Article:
Summer reading

Wow, things have been quiet around here! Isn’t it funny how we still expect things to slow down over the summer, but we wind up busier than before as we work on all the projects we put off until now?

Or maybe that’s just me…

I’m a little sad that we’re not having a meeting this month, but I thought that maybe it’ll give us a chance to digest and ponder some of the things we’ve talked about so far – and perhaps catch up on some library reading! You’ve all read the recommendations we put in the blogroll to the right, haven’t you?  I thought so…

Additionally, there are a couple of new books that have definitely made their way to MY reading list for this summer:

  • Everything is Miscellaneous by David Weinberger – some of my colleagues pointed this out to me, and I watched his presentation for the Google Tech Talk group (isn’t it nice that GOOGLE has a tech talk group?). He has some really intriguing ideas, and I am definitely looking forward to reading this book.

Anyone else have summer reading recommendations?  Let’s see ’em in the comments!


~ by Anali on June 7, 2007.

2 Responses to “Summer reading”

  1. I am reading the Phoenix New Times article, “It’s a wrap: can the Web save Arizona’s largest newspaper”, about the changes at the Arizona Republic. So far, this article has many parallels to the Library profession and raises many thought-provoking questions that we are facing as a profession. The weblink to this article is:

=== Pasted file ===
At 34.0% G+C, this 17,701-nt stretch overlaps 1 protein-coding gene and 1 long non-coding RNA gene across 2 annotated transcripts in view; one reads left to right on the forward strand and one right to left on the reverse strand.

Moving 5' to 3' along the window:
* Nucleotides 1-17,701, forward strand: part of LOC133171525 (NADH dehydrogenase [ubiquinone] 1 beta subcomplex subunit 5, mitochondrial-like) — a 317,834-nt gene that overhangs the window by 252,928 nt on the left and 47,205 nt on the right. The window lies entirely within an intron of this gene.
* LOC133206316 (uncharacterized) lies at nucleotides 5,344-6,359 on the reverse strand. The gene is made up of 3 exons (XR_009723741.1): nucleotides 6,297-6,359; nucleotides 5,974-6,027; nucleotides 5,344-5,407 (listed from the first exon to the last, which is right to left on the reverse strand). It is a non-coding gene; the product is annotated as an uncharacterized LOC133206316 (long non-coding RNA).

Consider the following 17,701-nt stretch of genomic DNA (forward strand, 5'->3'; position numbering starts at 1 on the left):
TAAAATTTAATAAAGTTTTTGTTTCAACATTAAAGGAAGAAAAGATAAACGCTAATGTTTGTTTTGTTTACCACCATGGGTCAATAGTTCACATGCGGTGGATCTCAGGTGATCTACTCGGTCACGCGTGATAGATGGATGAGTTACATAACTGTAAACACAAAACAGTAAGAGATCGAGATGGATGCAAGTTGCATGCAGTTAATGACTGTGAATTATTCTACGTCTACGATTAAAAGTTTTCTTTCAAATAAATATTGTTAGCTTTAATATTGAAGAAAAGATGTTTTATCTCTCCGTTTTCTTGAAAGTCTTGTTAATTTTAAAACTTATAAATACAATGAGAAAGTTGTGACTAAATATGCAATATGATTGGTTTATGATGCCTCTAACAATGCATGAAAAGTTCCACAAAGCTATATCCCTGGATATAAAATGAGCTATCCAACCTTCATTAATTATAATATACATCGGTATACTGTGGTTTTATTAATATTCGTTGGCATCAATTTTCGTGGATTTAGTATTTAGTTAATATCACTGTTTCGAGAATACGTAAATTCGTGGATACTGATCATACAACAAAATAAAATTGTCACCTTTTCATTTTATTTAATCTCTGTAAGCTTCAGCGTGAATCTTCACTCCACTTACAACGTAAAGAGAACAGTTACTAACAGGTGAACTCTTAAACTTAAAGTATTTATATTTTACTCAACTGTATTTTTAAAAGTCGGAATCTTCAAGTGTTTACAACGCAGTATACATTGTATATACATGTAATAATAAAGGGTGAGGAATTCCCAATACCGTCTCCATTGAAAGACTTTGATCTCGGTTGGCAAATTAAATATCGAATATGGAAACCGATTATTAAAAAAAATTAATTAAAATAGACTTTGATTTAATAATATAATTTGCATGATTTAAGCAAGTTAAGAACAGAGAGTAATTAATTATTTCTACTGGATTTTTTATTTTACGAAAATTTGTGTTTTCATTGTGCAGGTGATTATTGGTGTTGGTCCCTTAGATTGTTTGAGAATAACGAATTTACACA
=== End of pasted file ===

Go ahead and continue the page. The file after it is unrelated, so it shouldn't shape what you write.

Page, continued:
2. Well, I am trying to login to My Library Thing account but their site is down! I have to rely on my own memory for a change. BTW, I am in Taiwan visiting a couple of local public libraries in my hometown. I felt sad to see the state of the public libraries here — they really need to weed the collection and upgrade their furniture, in the meantime, get more new items. It’s kind of hard when they only have three professionally trained librarians for the main library. I am inspired by the book “Leaving Microsoft to Change the World” by John Wood though. It’s about his project bringing books to the children in Nepal. I downloaded the book to my computer and read it on my flight.

    On my to-read list, I have “Information Architecture for the World Wide Web” by Peter Morville, the author of “Ambient Findability” and “The Black Swan: the Impact of Highly Improbable” by Nassim Nicholas Taleb. Also, I finished “The Business Podcasting Bible: where my market is … I am” before I left for my trip. It is very marketing oriented but I found its resource section very useful, covering areas from leadership to Web design.

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